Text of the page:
“Any staff that are aged between 22 but under state pension age and earn over £192 a week or £833 a month must be put into a pension scheme which you must contribute towards.
“You can delay working out who to put into a pension scheme for some or all of the people you employ for up to three months. This is known as ‘postponement’.”
Q: I’ve been operating as a sole trader for the last three years and don’t have anyone working for me. I’ve heard about auto-enrolment and read some news about it but I’m not really sure if it impacts me. Do I need to set-up an auto-enrolment pension scheme?
A: Kay writes:
“No – as you do not employ anyone who is eligible to enrolled and you do not have to create a scheme until you do.
“Remember though, that The Pensions Regulator does not know your circumstances, so you will need to inform TPR if you have received a letter and you are not an employer. But as soon as you employ someone the duties will apply to you.”
Q: I’m part of a family business – myself, my dad and my brother are all directors of the company. Does auto-enrolment apply to us?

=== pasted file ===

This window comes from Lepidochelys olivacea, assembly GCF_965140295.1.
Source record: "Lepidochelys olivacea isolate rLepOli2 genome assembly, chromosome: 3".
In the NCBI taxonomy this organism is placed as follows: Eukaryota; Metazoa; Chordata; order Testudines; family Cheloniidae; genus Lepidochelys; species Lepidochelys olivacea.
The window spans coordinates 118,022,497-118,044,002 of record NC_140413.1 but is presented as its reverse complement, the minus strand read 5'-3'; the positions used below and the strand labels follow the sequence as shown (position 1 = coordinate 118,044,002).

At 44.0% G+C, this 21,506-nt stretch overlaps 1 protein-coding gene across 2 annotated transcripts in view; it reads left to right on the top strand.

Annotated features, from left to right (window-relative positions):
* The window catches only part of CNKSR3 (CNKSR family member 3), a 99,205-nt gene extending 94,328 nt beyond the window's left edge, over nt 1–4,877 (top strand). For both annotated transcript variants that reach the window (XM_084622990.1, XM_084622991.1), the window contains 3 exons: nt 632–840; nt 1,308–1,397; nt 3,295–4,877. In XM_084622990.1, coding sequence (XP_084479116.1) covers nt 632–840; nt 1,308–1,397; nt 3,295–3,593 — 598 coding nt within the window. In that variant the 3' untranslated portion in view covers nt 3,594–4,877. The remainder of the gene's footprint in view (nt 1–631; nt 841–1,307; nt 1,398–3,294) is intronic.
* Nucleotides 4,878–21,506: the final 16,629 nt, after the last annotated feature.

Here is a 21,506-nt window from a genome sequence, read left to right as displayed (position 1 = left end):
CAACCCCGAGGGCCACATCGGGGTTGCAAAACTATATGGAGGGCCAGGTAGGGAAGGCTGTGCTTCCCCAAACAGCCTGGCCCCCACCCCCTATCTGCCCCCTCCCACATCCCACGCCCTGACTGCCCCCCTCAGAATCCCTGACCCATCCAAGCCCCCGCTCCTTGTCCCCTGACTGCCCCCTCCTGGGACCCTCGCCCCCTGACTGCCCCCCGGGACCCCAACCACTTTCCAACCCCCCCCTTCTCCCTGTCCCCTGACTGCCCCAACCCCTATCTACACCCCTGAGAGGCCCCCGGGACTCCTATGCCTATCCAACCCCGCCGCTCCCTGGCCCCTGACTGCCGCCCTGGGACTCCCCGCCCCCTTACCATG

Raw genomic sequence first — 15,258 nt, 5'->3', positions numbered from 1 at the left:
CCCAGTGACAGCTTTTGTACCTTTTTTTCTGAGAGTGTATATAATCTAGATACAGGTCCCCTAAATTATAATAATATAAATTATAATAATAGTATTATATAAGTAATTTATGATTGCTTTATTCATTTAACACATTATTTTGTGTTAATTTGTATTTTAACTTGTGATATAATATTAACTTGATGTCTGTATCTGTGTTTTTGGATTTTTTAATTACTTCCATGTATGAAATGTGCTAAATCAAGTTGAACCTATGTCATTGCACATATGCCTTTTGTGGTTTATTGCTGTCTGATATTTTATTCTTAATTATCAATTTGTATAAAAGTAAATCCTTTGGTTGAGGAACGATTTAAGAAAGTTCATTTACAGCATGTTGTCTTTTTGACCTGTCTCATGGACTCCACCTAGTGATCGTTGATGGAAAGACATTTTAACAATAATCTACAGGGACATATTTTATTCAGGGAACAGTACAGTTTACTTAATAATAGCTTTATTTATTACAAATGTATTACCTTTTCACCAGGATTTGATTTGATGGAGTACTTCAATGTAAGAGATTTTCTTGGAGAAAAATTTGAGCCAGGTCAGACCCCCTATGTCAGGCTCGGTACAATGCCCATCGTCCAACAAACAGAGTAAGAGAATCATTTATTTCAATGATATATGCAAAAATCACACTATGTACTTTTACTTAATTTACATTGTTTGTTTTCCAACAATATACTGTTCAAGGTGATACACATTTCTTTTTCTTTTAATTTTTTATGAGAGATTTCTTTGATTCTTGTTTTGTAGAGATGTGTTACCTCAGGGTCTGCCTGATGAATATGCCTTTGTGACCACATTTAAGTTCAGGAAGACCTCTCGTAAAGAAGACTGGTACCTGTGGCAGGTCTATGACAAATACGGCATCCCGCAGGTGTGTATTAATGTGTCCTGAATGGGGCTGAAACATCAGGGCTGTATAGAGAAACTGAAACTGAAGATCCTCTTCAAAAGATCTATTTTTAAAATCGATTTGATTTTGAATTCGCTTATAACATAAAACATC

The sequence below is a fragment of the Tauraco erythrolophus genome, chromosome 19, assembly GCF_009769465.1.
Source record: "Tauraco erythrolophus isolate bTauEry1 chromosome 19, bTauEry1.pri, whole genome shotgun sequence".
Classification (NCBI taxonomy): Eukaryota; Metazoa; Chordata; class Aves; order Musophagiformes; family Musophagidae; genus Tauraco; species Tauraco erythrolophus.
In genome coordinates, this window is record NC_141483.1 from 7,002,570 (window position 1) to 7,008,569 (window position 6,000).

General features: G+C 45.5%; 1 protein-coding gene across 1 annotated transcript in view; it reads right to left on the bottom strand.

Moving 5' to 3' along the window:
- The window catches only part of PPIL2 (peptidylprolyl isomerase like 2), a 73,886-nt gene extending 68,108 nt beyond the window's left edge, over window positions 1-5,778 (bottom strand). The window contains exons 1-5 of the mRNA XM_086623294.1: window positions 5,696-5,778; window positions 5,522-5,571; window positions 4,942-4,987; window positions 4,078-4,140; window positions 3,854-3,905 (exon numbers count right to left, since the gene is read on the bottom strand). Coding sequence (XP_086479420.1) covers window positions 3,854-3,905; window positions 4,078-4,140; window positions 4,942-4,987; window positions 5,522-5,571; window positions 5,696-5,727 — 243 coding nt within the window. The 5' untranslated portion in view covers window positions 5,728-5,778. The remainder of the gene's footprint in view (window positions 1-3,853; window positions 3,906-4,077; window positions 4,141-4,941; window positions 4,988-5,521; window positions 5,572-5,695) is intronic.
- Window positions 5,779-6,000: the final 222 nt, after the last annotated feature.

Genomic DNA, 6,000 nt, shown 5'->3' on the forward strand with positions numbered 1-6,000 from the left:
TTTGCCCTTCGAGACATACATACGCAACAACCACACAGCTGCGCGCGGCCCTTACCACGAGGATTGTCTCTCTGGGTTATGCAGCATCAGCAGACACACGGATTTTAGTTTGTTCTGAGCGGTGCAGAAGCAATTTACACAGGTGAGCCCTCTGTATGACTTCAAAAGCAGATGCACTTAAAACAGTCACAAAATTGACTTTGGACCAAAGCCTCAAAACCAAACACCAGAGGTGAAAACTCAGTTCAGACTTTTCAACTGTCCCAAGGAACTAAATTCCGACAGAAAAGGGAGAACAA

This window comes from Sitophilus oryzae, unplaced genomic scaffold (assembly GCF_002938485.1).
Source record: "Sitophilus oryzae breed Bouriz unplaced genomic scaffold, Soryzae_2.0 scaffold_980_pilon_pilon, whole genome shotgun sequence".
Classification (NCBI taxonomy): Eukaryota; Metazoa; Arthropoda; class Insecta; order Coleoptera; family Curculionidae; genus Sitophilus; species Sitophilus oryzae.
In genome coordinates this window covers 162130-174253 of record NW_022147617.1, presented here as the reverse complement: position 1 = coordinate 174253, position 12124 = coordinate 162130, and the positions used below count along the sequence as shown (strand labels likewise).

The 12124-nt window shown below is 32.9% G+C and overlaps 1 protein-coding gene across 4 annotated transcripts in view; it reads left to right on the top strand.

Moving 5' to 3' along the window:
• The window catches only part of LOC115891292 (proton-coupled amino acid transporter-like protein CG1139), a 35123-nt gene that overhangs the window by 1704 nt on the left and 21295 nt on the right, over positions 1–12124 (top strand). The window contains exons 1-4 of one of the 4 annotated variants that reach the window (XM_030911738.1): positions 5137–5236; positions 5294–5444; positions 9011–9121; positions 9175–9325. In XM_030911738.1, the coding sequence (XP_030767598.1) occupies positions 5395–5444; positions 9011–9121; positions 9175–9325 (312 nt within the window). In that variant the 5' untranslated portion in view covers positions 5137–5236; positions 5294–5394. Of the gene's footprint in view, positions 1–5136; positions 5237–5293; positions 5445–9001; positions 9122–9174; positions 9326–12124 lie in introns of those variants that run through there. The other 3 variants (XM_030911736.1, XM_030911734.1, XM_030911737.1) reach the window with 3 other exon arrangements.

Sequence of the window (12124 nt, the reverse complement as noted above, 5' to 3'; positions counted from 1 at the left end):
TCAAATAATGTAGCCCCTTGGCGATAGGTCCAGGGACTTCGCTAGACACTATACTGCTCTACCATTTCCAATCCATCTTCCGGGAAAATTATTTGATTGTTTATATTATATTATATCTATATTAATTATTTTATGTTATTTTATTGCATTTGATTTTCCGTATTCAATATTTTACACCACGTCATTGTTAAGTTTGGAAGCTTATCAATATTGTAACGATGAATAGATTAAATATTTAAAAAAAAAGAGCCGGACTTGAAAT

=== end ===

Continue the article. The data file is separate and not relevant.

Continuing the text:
A: Monty writes:
“This really boils down to whether they have a contract of employment with the business or not, but in most situations like this the directors will not need to be assessed for automatic enrolment purposes.
“If an individual is a director of a company and the company has no other employees, that individual is not a worker by virtue of any office that they hold or contract of employment under which they work. The company is therefore not subject to employer duties in relation to that individual.
“Similarly, if the company has more than one director and they don’t employ anyone else – and none of the directors have a contract of employment with the company – then none of the directors is a worker and the company is not subject to employer duties in relation to them. But if two or more directors have a contract of employment with the company, those directors become workers, and the company will have automatic enrolment duties in relation to them.”
Don’t be in the dark when it comes to auto-enrolment. Visit The Pensions Regulator for comprehensive advice on setting up an auto-enrolment pension scheme, staging dates, checking which staff need to be enrolled and more.